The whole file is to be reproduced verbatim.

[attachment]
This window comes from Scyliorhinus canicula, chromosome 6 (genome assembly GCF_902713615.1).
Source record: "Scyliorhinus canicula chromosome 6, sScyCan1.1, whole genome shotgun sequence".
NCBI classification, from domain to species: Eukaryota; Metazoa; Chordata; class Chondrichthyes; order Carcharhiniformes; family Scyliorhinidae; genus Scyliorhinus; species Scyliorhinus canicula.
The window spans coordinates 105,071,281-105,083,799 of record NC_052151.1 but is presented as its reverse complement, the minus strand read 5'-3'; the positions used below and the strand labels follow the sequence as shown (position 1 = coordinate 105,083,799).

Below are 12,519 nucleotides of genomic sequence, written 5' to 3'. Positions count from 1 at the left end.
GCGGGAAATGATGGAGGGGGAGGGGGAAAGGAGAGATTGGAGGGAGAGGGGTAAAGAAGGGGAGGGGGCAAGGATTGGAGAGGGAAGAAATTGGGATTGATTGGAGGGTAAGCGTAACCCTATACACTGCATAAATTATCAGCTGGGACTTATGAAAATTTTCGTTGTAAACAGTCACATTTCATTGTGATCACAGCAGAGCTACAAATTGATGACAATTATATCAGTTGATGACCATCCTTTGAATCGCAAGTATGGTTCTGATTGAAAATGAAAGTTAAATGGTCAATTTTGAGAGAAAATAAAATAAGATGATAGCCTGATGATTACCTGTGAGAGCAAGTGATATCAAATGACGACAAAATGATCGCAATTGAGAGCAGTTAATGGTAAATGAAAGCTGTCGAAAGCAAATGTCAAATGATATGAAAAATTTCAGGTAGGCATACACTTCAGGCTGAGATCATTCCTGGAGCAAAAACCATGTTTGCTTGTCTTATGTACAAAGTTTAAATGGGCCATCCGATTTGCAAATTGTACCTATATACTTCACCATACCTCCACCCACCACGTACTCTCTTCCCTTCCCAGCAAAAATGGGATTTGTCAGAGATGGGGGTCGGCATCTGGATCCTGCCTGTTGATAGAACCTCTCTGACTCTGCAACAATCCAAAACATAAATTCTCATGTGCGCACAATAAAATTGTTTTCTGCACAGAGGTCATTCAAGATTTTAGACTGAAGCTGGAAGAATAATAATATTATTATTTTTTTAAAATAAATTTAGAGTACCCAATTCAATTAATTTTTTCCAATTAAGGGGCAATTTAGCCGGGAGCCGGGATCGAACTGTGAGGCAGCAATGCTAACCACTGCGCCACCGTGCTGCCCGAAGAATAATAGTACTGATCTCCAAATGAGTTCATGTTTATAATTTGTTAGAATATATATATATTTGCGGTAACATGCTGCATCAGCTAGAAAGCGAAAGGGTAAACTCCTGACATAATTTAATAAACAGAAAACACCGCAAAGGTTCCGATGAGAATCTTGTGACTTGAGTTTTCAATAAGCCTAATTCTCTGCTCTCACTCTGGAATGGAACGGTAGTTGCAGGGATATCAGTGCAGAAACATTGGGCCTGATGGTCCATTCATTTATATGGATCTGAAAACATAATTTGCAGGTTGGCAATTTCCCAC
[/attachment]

This window comes from Scyliorhinus canicula, chromosome 6 (genome assembly GCF_902713615.1).
Source record: "Scyliorhinus canicula chromosome 6, sScyCan1.1, whole genome shotgun sequence".
NCBI classification, from domain to species: Eukaryota; Metazoa; Chordata; class Chondrichthyes; order Carcharhiniformes; family Scyliorhinidae; genus Scyliorhinus; species Scyliorhinus canicula.
The window spans coordinates 105,071,281-105,083,799 of record NC_052151.1 but is presented as its reverse complement, the minus strand read 5'-3'; the positions used below and the strand labels follow the sequence as shown (position 1 = coordinate 105,083,799).

Below are 12,519 nucleotides of genomic sequence, written 5' to 3'. Positions count from 1 at the left end.
GCGGGAAATGATGGAGGGGGAGGGGGAAAGGAGAGATTGGAGGGAGAGGGGTAAAGAAGGGGAGGGGGCAAGGATTGGAGAGGGAAGAAATTGGGATTGATTGGAGGGTAAGCGTAACCCTATACACTGCATAAATTATCAGCTGGGACTTATGAAAATTTTCGTTGTAAACAGTCACATTTCATTGTGATCACAGCAGAGCTACAAATTGATGACAATTATATCAGTTGATGACCATCCTTTGAATCGCAAGTATGGTTCTGATTGAAAATGAAAGTTAAATGGTCAATTTTGAGAGAAAATAAAATAAGATGATAGCCTGATGATTACCTGTGAGAGCAAGTGATATCAAATGACGACAAAATGATCGCAATTGAGAGCAGTTAATGGTAAATGAAAGCTGTCGAAAGCAAATGTCAAATGATATGAAAAATTTCAGGTAGGCATACACTTCAGGCTGAGATCATTCCTGGAGCAAAAACCATGTTTGCTTGTCTTATGTACAAAGTTTAAATGGGCCATCCGATTTGCAAATTGTACCTATATACTTCACCATACCTCCACCCACCACGTACTCTCTTCCCTTCCCAGCAAAAATGGGATTTGTCAGAGATGGGGGTCGGCATCTGGATCCTGCCTGTTGATAGAACCTCTCTGACTCTGCAACAATCCAAAACATAAATTCTCATGTGCGCACAATAAAATTGTTTTCTGCACAGAGGTCATTCAAGATTTTAGACTGAAGCTGGAAGAATAATAATATTATTATTTTTTTAAAATAAATTTAGAGTACCCAATTCAATTAATTTTTTCCAATTAAGGGGCAATTTAGCCGGGAGCCGGGATCGAACTGTGAGGCAGCAATGCTAACCACTGCGCCACCGTGCTGCCCGAAGAATAATAGTACTGATCTCCAAATGAGTTCATGTTTATAATTTGTTAGAATATATATATATTTGCGGTAACATGCTGCATCAGCTAGAAAGCGAAAGGGTAAACTCCTGACATAATTTAATAAACAGAAAACACCGCAAAGGTTCCGATGAGAATCTTGTGACTTGAGTTTTCAATAAGCCTAATTCTCTGCTCTCACTCTGGAATGGAACGGTAGTTGCAGGGATATCAGTGCAGAAACATTGGGCCTGATGGTCCATTCATTTATATGGATCTGAAAACATAATTTGCAGGTTGGCAATTTCCCAC